Yes, Osimertinib. It’s an anti-cancer drug. It derives its power to fight my particular cancer from a test having been done to determine the genetic nature of the cancer that I now have.
Journalists often like to describe those of us suffering from it as “battling” cancer. Well, with me, there is definitely battling going on, thank goodness, but I am only a very minor warrior in the battle. My major involvement is that my body is one of the many battlefields in which this sort of battle is happening. (I seem to recall that Christopher Hitchens said something like this in this.)
My “strategy”, if you can call it that, has been to proceed on the assumption that the judgement of the Royal Marsden’s cancer experts, about what will give me the best chance of a bit more life, is my best bet. I’m not second guessing these people. I have done very little reading to determine if their treatment makes sense. I am simply of the belief that their best guess is better than anything else available. Friends who have dug deeper, including my sister the former NHS GP, have given me no reason to doubt my bet. On the contrary, they agree about how very lucky I am to be living near to the Marsden.
I am taking my Osimertinib in the form of tablets, one each day, because this is what my seniors in the battle judge to be the best treatment. This evening, I just swallowed the sixth of a course of thirty such tablets that I have been proscribed. I have been told that right around now, I might start feeling rather better.
So, am I feeling any better? I think so, but I’m not sure. I have recently been rather ill. Headaches, shivery skin, weakness in the limbs, increased coughing, a runny nose, that sort of stuff. This felt like it was the cancer getting worse. But what if I was just, you know, ill, as a distinct thing? And is all of that illness getting less bad now? Rather hard to say, but I would say, probably, yes. It all feels complicated.
I have retreated into my comfort zone. By doing daily postings for here. By keeping more than half a nocturnal ear on the cricket, both in Australia and in Sri Lanka. By listening to music and by reading stuff. And, in addition to more nutritional food, I’ve been having occasional servings of salted caramel ice cream. Basically I am taking the pills, and waiting for them to work.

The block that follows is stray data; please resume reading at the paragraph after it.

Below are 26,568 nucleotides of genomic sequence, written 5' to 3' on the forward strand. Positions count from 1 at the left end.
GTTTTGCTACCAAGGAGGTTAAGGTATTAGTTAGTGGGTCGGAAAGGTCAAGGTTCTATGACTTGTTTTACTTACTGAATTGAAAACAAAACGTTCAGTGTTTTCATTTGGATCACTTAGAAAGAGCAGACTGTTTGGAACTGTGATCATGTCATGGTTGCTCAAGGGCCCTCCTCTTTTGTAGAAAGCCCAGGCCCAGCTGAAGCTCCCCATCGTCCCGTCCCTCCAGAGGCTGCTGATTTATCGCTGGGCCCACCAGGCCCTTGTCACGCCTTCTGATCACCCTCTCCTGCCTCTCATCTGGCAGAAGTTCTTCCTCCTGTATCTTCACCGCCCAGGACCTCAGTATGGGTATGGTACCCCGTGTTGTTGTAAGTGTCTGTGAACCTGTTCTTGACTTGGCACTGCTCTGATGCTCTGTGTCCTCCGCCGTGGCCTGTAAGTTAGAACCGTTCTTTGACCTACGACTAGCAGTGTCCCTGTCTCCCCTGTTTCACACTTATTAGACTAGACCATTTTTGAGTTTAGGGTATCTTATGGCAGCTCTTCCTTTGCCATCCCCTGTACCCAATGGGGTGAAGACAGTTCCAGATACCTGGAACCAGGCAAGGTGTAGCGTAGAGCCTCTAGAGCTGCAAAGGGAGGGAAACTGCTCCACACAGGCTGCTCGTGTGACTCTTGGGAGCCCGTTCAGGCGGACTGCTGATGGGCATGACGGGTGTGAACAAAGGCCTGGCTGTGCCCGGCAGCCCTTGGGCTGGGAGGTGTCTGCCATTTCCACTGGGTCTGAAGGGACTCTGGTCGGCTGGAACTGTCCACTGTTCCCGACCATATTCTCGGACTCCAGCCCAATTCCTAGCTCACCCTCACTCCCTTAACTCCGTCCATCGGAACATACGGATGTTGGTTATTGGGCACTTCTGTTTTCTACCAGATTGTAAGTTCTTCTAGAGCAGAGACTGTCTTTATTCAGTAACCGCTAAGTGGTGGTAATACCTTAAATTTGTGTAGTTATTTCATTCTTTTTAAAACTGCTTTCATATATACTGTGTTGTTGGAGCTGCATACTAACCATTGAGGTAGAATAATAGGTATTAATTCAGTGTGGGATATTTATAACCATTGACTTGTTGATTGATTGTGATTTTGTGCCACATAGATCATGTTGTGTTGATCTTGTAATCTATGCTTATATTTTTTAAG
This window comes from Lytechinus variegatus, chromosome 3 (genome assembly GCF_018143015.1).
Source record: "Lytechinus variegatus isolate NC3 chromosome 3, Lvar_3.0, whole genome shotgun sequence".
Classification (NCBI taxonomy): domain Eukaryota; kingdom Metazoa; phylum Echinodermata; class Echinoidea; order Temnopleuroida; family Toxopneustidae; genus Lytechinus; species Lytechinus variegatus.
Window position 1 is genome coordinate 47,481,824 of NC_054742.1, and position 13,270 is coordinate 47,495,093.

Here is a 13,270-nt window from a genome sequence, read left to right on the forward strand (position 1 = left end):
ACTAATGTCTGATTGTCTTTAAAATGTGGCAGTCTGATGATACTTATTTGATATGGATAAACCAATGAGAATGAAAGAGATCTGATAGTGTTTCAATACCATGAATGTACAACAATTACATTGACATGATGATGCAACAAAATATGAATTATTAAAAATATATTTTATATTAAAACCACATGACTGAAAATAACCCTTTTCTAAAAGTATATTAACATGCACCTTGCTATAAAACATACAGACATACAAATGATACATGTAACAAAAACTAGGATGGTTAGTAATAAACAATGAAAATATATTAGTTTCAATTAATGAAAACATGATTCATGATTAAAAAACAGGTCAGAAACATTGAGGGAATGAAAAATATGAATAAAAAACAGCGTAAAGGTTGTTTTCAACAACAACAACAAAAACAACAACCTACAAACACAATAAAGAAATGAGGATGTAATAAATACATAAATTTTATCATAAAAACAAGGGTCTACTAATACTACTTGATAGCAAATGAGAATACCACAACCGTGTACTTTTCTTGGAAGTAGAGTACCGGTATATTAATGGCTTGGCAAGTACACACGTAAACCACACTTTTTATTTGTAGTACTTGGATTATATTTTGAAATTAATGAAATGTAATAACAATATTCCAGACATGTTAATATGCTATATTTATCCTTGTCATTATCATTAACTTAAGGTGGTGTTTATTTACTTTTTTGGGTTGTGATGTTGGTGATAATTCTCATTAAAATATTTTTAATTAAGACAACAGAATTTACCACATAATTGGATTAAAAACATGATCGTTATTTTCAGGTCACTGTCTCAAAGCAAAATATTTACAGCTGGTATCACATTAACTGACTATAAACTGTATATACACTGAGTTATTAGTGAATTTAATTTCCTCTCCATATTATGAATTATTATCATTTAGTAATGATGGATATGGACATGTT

Wish me luck.
6 thoughts on “Osimertinib”
There is a battle going on between the doctors (and your body’s immune system) and the disease. You aren’t really much involved. Saying that the person is fighting or battling the illness isn’t always a great metaphor.
Others of you friends have been discussing your treatment with each other and with other medical experts, also. (Having a network of such people is an enormously good thing, of course). For what it is worth, my medical friends are in agreement with what has been said. The Marsden is an absolutely first rate institution and you are very lucky to be getting your treatment there. Also, without knowing all that much about your specific illness, the Osimertinib sounds like a sensible treatment.
The very best luck, Brian
I’ll add to the wishes for good luck. That there is a drug for the specific type of cancer that you have sounds very encouraging.
Brian, I have just recently caught up with this and am praying for this to help and hopefully we can meet up soon. Please let me know if you need anything as I’m not too far and more than keen to see a friend during this isolation times, even if from a distance.
Many thanks for all the good wishes. I could be imagining it, but I think I now feel a bit better.
I just handled, without any coughing, what felt like a torrent of incoming business, which would, two days ago have had me defeated and curled up in a foetal position.